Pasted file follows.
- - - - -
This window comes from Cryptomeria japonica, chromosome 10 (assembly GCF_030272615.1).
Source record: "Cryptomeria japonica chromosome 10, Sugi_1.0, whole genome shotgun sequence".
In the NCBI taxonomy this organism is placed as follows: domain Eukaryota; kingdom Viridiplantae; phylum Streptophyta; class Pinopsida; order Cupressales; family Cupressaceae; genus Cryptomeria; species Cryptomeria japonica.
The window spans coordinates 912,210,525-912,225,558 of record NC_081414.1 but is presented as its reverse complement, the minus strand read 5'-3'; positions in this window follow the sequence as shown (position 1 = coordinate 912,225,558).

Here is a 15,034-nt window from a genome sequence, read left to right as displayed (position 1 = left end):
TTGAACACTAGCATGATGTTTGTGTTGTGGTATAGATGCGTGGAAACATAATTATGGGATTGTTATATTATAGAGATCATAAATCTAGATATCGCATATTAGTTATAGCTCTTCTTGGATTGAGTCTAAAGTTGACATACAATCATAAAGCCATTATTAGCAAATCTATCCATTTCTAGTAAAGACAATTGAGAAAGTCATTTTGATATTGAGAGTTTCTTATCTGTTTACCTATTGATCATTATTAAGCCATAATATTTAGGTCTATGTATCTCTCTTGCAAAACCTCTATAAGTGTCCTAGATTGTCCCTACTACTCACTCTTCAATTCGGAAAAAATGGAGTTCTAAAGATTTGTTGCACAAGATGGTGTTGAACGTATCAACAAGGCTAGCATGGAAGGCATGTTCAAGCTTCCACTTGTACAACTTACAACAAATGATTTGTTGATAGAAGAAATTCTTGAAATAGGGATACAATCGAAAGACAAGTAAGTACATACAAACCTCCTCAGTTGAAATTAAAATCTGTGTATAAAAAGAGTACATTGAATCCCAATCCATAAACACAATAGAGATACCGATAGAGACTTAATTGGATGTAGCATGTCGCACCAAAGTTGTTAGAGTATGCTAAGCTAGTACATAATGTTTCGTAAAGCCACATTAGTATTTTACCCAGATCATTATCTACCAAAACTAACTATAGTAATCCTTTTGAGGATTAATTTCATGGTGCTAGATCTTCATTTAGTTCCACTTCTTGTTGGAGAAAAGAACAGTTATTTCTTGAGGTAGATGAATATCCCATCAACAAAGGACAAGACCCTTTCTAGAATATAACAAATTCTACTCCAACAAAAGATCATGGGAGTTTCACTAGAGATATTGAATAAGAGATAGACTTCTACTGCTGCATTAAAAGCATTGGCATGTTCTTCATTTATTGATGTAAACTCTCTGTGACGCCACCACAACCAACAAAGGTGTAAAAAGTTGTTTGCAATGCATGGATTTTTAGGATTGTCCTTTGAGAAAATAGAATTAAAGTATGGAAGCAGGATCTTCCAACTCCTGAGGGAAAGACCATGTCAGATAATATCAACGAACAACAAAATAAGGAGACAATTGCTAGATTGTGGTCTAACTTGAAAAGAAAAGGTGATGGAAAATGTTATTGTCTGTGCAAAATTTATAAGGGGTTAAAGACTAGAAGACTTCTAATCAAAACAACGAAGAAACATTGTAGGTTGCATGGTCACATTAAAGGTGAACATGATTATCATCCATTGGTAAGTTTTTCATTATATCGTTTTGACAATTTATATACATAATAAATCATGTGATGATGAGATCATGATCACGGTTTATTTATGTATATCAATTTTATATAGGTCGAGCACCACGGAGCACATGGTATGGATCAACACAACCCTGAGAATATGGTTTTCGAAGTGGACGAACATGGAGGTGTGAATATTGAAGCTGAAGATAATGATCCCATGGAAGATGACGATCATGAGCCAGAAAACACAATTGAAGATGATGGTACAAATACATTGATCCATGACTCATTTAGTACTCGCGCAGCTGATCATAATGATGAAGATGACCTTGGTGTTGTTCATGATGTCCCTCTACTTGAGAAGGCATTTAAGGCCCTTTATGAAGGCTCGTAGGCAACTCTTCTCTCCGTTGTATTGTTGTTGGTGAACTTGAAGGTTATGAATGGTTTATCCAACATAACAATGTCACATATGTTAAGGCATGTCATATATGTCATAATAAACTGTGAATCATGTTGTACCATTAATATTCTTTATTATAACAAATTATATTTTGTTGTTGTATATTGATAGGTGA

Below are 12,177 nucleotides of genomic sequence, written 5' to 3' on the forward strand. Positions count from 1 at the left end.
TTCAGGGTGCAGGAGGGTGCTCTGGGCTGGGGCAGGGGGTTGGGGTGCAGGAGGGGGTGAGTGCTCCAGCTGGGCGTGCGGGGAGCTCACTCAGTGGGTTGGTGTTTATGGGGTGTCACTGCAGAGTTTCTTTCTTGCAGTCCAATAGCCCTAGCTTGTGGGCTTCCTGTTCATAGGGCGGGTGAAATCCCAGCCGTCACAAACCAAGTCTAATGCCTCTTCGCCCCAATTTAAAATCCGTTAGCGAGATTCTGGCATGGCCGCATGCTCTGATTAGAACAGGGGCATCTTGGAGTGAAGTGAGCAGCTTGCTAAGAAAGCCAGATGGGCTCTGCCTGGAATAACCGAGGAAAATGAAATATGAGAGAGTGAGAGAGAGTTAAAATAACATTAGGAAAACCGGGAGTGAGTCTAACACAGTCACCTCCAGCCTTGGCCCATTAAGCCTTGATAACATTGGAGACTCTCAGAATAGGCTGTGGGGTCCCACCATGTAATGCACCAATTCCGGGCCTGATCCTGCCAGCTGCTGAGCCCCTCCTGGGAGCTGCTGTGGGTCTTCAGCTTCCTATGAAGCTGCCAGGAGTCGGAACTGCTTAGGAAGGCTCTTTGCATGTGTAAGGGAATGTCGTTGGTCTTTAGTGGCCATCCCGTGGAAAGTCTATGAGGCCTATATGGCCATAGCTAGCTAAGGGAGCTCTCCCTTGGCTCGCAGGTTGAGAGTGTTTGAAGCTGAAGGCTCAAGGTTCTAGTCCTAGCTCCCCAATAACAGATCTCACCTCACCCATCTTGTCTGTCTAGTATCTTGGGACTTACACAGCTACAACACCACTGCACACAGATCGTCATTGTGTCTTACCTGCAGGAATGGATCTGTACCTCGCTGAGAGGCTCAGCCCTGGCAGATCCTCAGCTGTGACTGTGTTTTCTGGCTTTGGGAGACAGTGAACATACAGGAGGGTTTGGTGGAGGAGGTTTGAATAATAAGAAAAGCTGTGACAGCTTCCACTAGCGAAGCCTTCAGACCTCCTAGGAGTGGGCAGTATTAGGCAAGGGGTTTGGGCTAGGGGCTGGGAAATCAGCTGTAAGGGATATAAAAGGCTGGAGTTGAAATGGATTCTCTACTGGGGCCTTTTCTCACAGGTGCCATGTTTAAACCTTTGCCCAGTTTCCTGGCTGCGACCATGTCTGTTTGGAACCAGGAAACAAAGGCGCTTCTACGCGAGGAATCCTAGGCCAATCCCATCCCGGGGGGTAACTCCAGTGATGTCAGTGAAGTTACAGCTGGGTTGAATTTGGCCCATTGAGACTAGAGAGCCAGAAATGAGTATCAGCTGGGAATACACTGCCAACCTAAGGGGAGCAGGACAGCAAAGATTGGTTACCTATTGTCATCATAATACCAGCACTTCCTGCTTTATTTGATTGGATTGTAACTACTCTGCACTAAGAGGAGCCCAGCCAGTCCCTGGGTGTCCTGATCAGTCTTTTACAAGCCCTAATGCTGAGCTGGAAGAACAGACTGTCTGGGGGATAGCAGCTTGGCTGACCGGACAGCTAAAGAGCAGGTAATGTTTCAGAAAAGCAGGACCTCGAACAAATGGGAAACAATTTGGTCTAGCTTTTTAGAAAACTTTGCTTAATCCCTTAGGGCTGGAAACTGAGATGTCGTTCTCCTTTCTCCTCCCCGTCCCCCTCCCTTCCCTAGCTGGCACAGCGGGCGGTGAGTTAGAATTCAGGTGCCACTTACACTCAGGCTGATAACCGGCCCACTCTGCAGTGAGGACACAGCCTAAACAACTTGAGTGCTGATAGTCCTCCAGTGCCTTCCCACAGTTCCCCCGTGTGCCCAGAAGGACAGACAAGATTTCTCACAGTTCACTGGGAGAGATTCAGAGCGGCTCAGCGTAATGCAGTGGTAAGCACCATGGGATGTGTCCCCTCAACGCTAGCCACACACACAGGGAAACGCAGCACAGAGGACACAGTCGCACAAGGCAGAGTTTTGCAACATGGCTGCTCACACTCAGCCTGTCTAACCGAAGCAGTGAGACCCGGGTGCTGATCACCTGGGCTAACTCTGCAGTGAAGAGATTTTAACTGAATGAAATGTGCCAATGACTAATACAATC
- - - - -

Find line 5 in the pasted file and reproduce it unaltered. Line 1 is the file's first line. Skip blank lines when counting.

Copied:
Here is a 15,034-nt window from a genome sequence, read left to right as displayed (position 1 = left end):